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REFSQ 2021
Mon 12 - Thu 15 April 2021 Germany

Katie Shilton

Dario Gil Practicing (whose?) values: requirements engineering as a catalyst for technology justice. Requirements engineering (RE) is a critical site for technology ethics. Technology ethics researchers have long advocated that ethical concerns be central to early design processes, and requirements engineering provides methods and processes for such reflection. RE has already begun exploring ways that social values like privacy, accessibility, and fairness can become technical requirements. Methods have been proposed to support and systematize ethical design. But these methods face steep challenges on the road to widespread adoption. Agile methodologies and technical cultures where ethical deliberation takes a backseat to production make values-oriented design difficult. And even after decades of debate, practitioners of values-oriented design struggle with the fundamental problem of whose values should be built into technologies which are meant to be flexible, interoperable, and global.
This talk will suggest that reframing values and ethics as explicitly about justice – considerations of power and historical oppressions – helps solve one challenge (whose values) while making the other (adoption in software engineering communities) potentially more difficult. I will then present two contrasting case studies as tools to think with and potential ways forward. The first is from my qualitative work studying independent mobile application developers. My findings suggest that there are practices already embedded in even the most informal software work which can ease the problem of adoption of ethics and justice-centered requirements engineering. The second is the history of a radically different profession: anthropology. Anthropology is a discipline that has openly grappled with power and its place in the world, and I suggest its history provides lessons for how software engineering might make reflections on power more central to development practice.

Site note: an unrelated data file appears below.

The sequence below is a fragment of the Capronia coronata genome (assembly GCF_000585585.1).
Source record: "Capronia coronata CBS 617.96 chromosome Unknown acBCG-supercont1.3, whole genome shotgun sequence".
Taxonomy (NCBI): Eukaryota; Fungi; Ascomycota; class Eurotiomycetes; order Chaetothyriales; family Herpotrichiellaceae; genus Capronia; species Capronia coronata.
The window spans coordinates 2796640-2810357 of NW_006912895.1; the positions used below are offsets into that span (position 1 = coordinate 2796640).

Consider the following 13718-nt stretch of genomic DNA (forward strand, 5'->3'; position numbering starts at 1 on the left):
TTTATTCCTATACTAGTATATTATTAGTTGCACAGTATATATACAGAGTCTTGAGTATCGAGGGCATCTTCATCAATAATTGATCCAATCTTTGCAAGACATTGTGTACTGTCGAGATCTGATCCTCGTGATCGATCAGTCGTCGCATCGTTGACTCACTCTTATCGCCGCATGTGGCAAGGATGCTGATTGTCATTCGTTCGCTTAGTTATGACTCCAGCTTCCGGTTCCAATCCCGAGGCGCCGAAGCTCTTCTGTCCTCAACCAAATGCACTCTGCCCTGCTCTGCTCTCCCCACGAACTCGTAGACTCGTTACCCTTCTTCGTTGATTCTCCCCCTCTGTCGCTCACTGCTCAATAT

Katie Shilton is an associate professor in the College of Information Studies at the University of Maryland, College Park. Her research explores ethics and policy for the design of information technologies. She is the PI of the PERVADE project, a multi-campus collaboration focused on big data research ethics. Other projects include developing privacy-sensitive search for email collections; analyzing ethical cultures in computer security research; and building tools to facilitate ethics discussions in mobile application development. Her work has been supported by a Google Faculty Award and multiple awards from the U.S. National Science Foundation. Katie received a B.A. from Oberlin College, a Master of Library and Information Science from UCLA, and a Ph.D. in Information Studies from UCLA.

**Detailed information on talk

Vidya Setlur